Even at the CIO or executive level, many candidates struggle to position their accomplishments in a way that will grab the attention of recruiters and hiring managers. John Chavner had an exceptional career and most recently held a number of contract positions consulting for CIOs, but the structure of his resume read "senior IT project guy" and not the "executive IT leader" he truly was.
"While I have always had positive feedback on my resume, this makeover process for me was about getting the presentation of the content positioned for today's marketplace. A favorite saying I once heard rings true in this case, 'Presentation will dictate response'," says Chavner.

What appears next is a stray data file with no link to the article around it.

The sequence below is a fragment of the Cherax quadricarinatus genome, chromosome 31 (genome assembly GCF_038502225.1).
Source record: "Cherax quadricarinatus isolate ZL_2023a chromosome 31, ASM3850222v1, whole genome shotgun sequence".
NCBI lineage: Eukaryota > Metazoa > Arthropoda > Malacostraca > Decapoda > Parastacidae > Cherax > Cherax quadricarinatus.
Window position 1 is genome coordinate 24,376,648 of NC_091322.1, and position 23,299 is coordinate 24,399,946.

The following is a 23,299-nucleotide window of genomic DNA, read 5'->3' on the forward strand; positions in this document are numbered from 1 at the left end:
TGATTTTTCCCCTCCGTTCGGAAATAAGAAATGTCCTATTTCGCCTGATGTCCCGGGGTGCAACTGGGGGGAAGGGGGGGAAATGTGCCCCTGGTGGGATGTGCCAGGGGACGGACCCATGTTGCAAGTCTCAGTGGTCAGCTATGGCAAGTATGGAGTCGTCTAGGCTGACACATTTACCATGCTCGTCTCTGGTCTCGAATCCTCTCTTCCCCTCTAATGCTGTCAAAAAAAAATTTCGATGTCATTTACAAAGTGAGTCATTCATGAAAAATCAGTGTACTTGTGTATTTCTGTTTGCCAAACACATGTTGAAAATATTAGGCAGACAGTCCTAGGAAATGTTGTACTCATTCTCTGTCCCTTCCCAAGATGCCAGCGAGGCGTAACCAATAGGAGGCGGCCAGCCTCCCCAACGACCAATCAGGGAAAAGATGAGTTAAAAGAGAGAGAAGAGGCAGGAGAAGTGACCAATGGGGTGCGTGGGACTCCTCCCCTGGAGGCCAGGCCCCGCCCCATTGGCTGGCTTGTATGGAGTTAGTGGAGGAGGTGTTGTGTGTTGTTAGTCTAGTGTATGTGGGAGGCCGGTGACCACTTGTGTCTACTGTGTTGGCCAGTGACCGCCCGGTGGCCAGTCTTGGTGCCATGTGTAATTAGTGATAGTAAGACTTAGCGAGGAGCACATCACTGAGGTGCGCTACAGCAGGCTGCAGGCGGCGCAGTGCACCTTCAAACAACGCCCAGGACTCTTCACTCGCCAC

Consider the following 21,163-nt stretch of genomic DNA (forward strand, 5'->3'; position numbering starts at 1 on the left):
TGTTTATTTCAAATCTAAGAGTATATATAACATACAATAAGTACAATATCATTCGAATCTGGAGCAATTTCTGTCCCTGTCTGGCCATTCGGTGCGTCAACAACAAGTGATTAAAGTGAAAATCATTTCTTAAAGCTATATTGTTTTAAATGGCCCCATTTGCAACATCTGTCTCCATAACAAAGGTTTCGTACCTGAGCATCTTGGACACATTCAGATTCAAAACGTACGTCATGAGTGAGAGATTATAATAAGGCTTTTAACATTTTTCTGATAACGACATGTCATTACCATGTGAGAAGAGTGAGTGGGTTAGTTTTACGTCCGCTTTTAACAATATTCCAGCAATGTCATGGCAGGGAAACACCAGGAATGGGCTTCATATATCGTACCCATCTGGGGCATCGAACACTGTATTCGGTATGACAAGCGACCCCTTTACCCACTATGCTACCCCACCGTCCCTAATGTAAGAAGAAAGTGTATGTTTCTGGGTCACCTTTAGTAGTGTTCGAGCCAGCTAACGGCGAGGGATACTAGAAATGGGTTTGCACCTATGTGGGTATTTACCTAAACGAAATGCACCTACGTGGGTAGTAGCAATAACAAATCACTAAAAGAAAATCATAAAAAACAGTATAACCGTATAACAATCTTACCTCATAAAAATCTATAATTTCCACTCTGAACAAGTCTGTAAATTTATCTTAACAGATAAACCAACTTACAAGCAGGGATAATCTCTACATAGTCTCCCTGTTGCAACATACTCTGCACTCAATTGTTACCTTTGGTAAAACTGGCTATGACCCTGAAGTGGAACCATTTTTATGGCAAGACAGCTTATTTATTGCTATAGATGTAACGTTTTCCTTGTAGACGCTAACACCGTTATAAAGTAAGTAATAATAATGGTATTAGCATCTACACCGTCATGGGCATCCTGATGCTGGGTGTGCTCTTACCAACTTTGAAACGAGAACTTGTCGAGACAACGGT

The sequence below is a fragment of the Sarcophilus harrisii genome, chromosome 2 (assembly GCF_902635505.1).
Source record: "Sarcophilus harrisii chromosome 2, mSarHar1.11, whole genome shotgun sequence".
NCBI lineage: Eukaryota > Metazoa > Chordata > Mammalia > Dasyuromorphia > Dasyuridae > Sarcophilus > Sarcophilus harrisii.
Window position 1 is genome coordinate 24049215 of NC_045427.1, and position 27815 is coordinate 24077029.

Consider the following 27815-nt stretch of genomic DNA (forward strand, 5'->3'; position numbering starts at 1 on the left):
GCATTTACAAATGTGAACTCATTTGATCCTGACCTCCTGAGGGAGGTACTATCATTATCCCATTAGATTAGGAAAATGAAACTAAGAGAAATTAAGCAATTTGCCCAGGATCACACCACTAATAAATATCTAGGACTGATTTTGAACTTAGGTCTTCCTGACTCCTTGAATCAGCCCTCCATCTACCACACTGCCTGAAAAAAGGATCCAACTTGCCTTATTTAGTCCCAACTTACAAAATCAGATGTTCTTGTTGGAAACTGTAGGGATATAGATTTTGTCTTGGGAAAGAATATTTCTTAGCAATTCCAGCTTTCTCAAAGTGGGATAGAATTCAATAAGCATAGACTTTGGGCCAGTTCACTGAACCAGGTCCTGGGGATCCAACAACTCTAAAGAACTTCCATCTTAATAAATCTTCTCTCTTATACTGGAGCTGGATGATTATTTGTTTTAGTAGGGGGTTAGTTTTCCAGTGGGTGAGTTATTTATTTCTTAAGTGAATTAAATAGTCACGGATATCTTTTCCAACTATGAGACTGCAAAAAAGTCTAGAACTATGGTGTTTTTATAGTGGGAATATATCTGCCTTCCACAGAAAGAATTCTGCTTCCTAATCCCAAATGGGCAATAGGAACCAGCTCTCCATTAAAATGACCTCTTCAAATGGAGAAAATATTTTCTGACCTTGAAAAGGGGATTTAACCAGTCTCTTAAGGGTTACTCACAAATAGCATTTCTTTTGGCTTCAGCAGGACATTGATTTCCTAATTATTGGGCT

"When I first saw John's old resume, I could tell that he had great experience and solid achievements, but he didn't seem to meet the expectations that companies have for senior technology leaders or CIOs. I had to spend more time reading through it than most decision-makers do on the initial pass, and infer some of the things that weren't addressed in the resume, but that are important to companies today," says Stephen Van Vreede, personal brand strategist and job search agent for IT, Technical and STEM careers with ITTechExec and job search coach and employment blogger at NoddlePlace. Van Vreede is also the co-author of the upcoming book, "Uncommon: Common Sense but Uncommon Knowledge From Today's Leading Entrepreneurs and Professionals to Help You Lead an Extraordinary Life of Health, Wealth and Success."
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